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Congress Poised to Revise Law Regulating Chemicals Used in Commercial Products – July 16, 2015

Will the bills seeking to amend the Toxic Substances Control Act really protect Americans?

If you think every chemical used in every consumer product on our store shelves has been tested and deemed safe, think again. If you think current laws in the United States explicitly prohibit the use of some of the most hazardous chemicals, such as asbestos, in consumer products, think again.

crayonsPhoto by Laura Gilmore Asbestos in kids crayons — what’s TSCA reform got to do with it?

Last week, new test reports released by the Environmental Working Group Action Fund found asbestos in children’s crayons. This is alarming, given that even small amounts of asbestos exposure can cause serious and even… more

by: Elizabeth Grossman

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Five Years after the BP Deepwater Horizon Disaster, Oil Spills Are on the Rise – April 19, 2015

Offshore and onshore, oil and gas operations and transportation appear no safer than before

Five years after the BP Deepwater Horizon blowout in the Gulf of Mexico sparked national outrage, oil spills remain a routine occurrence across the United States. Yet many receive little — if any — national attention. The enormity and unprecedented scale of the BP disaster demanded a federal emergency response and captured daily headlines for months. But oil spills and pipeline ruptures occur daily – as they have nearly every day since the Deepwater Horizon exploded on April 20, 2010. While many are relatively small in comparison, they still pose threats to public safety, health, and the environment.  

Deepwater HorizonPhoto by Ideum… more

by: Elizabeth Grossman

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Whither the Northwest Forest Plan? – March 20, 2015

US Forest Service launches process to revise landmark public lands management plan. Greens fear rollbacks.

The US Forest Service insists that nothing has been decided upon. “Absolutely not,” said Rogue River-Siskiyou National Forest Supervisor Rob MacWhorter as the first of three scheduled “listening sessions” on the Forest Service’s process to revise the Northwest Forest Plan got underway in Portland, Oregon on Tuesday evening. But environmental advocates fear otherwise and are expressing concern that changes to the landmark forest management plan will jeopardize conservation goals.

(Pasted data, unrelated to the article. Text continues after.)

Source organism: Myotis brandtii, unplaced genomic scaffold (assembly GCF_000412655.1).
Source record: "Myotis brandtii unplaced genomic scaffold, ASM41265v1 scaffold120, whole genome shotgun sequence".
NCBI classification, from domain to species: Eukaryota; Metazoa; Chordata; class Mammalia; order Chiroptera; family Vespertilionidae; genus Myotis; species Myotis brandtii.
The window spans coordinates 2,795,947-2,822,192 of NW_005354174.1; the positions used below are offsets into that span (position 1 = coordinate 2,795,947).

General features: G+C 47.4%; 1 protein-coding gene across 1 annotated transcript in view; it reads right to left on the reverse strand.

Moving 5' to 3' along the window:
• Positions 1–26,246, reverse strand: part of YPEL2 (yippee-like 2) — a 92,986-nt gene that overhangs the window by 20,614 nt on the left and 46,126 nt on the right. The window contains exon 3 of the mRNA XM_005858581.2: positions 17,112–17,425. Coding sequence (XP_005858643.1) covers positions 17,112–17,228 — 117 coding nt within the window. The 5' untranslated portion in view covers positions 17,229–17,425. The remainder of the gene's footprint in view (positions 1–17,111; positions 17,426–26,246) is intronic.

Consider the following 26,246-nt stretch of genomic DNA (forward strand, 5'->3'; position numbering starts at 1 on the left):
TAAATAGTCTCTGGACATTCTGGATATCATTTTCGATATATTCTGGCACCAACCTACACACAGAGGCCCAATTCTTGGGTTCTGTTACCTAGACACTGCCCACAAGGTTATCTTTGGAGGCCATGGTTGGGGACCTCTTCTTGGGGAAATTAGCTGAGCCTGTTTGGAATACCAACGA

A northern spotted owlPhoto by Ivana DramacBest known for its intent to protect the spotted owl, the Northwest Forest Plan also covers land that provides key habitat for other imperiled, forest-dependent species, including the… more

by: Elizabeth Grossman

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Climate Change Poses Serious Threats to Food Distribution – March 4, 2015

The risks of a highly centralized food system

By now there has been a steady stream of news about climate change’s impacts on food production. Heat waves, drought, and wildfire are damaging harvests in California, Australia and Brazil. Warming and acidifying oceans threaten seafood stocks. Rising temperatures are causing declines in crops as different as wheat and cherries, while extreme precipitation and floods have destroyed crops across the US and Europe. Increasing temperatures and CO2 levels are reducing the nutritional value of grasses and increasing heat stress, in the process impairing animals’ ability to produce eggs, meat, and milk.

BJ�s Wholesale Club, Merritt Island FLphoto by more

by: Elizabeth Grossman

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Thirty Years Later, Victims of Bhopal Gas Disaster Are Still Waiting for Justice – December 3, 2014

Meanwhile, millions of Americans too, remain at risk from toxic chemicals

Around midnight on the eve of December 3, 1984, a toxic gas called methyl isocyanate (MIC) that’s used in chemical manufacturing began leaking from the Union Carbide plant in Bhopal, India. There were no alarm systems in place. Devices that that might have curtailed or stopped the chemical leak were not running and more than 40 tons of the deadly gas quickly spread over the city, exposing half a million or more people. At least 8,000 people were killed immediately by the gas, which causes pulmonary edema and other acute respiratory effects. Some 20,000 have died since as a result of this chemical exposure, making Bhopal what’s considered the worst… more

by: Elizabeth Grossman

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